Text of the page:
Mumford’s plan comes with a catch: he wants the town to grant him a host of variances to construct 32 apartments on the site — more than twice the density allowed by zoning law. But he’s billing it as a win for all involved.
Thirsty tomatoes and other plants will like Tuesday’s weather forecast, assuming the stray showers in the forecast come through. (Photo by Trish Russoniello. Click to enlarge)
Fire damaged a vacant retail building at the corner of Shrewsbury Avenue and Catherine Street in Red Bank at about 8 p.m. Monday evening. The blaze was quickly brought under control by volunteer firefighters. Information about the cause was not immediately available.
The building, located at 203 Shrewsbury, next door to On the Rocks Wines and liquors, was last used as a fish market, but has been vacant since the 1990s. Property records indicate it is owned by Sandyriver LLC of Holmdel. (Photos by John T. Ward. Click to enlarge)
The TV-tested brother act known as Maks & Val, seen her on the Ellen Show in February, bring the dance-infused “narrative of their life story” to the Count Basie for a two-night showcase this week.
If nothing else, the long-running network TV sensation “Dancing with the Stars” has helped make even greater stars of the professional dancers whose job it is to lift up the sometimes dubious celebrities they’ve been paired with.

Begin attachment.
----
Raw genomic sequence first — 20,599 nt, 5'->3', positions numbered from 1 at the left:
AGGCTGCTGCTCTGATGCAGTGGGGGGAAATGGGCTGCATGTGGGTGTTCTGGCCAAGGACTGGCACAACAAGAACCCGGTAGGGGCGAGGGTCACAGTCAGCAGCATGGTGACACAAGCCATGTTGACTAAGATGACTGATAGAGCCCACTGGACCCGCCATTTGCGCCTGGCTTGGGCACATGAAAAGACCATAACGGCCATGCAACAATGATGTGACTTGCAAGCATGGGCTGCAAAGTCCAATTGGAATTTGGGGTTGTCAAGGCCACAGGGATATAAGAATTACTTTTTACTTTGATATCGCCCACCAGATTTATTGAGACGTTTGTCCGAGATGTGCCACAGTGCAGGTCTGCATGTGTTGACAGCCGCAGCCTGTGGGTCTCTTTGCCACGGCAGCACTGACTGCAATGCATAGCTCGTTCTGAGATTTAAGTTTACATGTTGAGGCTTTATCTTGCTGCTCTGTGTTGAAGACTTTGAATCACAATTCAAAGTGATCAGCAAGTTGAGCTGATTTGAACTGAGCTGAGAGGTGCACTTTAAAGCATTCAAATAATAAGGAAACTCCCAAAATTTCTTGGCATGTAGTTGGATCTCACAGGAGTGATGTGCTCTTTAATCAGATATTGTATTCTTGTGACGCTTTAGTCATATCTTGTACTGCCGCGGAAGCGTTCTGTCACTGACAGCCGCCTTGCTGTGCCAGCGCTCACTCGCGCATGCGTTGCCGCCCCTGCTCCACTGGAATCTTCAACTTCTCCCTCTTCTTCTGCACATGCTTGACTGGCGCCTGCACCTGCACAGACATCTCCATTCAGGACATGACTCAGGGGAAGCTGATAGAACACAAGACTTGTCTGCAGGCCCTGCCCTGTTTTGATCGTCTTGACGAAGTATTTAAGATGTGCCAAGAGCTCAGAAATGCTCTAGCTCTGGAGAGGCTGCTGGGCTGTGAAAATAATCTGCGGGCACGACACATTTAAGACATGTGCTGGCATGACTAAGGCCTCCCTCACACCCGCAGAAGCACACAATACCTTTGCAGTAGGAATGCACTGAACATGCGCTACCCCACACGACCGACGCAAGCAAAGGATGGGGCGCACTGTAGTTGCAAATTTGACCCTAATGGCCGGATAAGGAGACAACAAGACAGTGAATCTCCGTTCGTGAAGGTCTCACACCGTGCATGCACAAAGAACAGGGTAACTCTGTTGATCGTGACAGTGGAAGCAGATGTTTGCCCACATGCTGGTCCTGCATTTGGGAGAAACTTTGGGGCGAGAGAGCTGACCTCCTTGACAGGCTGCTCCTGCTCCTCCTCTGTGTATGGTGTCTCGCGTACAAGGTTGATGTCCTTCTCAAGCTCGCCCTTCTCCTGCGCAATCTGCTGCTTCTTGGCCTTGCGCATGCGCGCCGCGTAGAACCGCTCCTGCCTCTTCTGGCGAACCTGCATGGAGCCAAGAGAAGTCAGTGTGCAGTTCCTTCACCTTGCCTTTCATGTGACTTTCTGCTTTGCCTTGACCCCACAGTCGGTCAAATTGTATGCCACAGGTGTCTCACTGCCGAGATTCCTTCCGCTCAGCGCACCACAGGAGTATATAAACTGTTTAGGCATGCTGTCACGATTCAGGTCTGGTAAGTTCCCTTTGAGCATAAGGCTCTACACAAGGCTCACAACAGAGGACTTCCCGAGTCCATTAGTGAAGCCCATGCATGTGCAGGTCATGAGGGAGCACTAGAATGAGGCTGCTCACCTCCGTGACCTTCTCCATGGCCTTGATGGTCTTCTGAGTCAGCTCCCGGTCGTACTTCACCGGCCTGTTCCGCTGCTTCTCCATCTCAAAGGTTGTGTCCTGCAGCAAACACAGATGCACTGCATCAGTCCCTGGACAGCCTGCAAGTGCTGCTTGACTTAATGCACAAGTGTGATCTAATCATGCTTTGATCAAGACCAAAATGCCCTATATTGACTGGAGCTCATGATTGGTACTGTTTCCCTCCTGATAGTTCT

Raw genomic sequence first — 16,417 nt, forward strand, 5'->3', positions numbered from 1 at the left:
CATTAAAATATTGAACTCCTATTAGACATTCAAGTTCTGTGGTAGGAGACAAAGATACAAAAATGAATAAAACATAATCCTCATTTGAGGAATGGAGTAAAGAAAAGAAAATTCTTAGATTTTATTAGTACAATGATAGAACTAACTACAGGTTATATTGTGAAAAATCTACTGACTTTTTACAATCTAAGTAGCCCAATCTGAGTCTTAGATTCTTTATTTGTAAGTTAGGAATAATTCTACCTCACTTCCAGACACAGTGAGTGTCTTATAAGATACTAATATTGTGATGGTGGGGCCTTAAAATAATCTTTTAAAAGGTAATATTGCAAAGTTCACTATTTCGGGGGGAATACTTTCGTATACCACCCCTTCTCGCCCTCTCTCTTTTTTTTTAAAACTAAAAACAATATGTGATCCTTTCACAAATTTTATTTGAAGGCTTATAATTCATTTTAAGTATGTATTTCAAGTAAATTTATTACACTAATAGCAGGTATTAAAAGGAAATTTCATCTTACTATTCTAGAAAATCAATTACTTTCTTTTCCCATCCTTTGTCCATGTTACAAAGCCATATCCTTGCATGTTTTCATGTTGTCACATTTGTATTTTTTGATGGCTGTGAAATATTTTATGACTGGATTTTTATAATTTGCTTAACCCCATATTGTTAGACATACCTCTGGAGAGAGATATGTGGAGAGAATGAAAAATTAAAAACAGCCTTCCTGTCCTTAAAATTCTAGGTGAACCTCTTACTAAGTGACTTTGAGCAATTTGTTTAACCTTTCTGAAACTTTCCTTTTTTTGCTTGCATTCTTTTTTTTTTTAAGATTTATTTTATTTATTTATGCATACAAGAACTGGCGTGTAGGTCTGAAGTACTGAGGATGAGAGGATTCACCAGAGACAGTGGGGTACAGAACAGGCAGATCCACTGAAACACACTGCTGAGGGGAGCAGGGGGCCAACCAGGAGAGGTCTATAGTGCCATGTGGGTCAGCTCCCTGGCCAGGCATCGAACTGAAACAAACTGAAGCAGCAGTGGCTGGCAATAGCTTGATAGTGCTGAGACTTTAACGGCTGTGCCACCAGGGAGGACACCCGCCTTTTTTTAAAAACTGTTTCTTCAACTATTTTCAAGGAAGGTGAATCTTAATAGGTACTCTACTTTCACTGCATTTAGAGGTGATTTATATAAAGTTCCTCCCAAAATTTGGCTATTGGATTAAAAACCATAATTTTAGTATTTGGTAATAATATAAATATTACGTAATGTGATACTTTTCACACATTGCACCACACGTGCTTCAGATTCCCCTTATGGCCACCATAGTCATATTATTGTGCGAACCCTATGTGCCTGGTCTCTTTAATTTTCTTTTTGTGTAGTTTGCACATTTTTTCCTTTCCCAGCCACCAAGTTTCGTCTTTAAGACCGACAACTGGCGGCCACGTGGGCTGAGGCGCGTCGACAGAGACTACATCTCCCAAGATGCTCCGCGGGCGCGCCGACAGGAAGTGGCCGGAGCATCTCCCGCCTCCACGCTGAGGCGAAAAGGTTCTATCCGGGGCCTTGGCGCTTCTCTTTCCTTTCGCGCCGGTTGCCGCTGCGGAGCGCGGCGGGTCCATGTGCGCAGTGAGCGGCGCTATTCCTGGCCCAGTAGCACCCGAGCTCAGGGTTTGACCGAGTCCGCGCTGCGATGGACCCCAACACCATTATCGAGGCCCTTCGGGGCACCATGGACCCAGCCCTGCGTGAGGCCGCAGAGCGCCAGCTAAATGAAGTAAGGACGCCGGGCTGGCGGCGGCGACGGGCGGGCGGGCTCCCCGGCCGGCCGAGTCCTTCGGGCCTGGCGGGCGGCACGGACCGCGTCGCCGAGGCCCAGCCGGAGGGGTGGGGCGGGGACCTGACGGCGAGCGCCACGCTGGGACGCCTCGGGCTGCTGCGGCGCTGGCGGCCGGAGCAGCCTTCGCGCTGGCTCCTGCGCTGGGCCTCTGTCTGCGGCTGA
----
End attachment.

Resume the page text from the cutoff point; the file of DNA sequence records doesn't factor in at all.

So it is with Maksim and Valentin Chmerkovskiy, the Ukrainian-born brothers and superstars in the world of competitive Latin dancing who have each won first place titles on DWTS. And for two nights this week, Maks & Val will be telling it in music and motion on the stage of the Count Basie Theatre in Red Bank.
The new Navesink River bulkhead at the Red Bank Public Library, as seen from the natural shoreline at Maple Cove. Below, a June, 1906 Red Bank Register article reported on Sigmund Eisner’s plans for the property, including the installation of a bulkhead. (Photo by John T. Ward. Click to enlarge)
By JOHN T. WARD
This month 110 years ago, the Navesink River site that would later become the home of the Red Bank Public Library was about to get its first bulkhead.
Over the ensuing century, such hard-stop bulkheads came to be regarded as a flawed means of protecting shorelines: less effective at blunting storm ravages than natural shores, and unfriendly to marine life. So when it authorized a controversial new bulkhead two years ago, the borough council relented to public pressure and asked that the replacement incorporate whatever elements possible to make it more like a so-called living shoreline.
In the end, however, the new bulkhead, completed this month. is pretty much the same as the old one.
A spectacular fireworks show closed out a beautiful summer day of food, friends and dancing in the infield in Little Silver as the town’s residents gathered at the fields behind borough hall for Little Silver Day Saturday.
redbankgreen grabbed these photos of the merriment. (Photos by John T. Ward. Click to enlarge)
Hoffman’s popular “cookie monster” blue ice cream as used in shake, at left, and a banana split. (Photos by Trish Russoniello and Sherri Hall. Click to enlarge.)
By SHERRI HALL
Next up in PieHole‘s summer-long Cool Inside quest for cooling summer treats on the Greater Red Bank Green is one named after a childhood icon.
One of the victims, a 46-year-old male, suffered a facial laceration and was transported by MONOC ambulance to Jersey Shore Medical Center in Neptune following the 1:30 a.m. incident, police Chief Darren McConnell tells redbankgreen.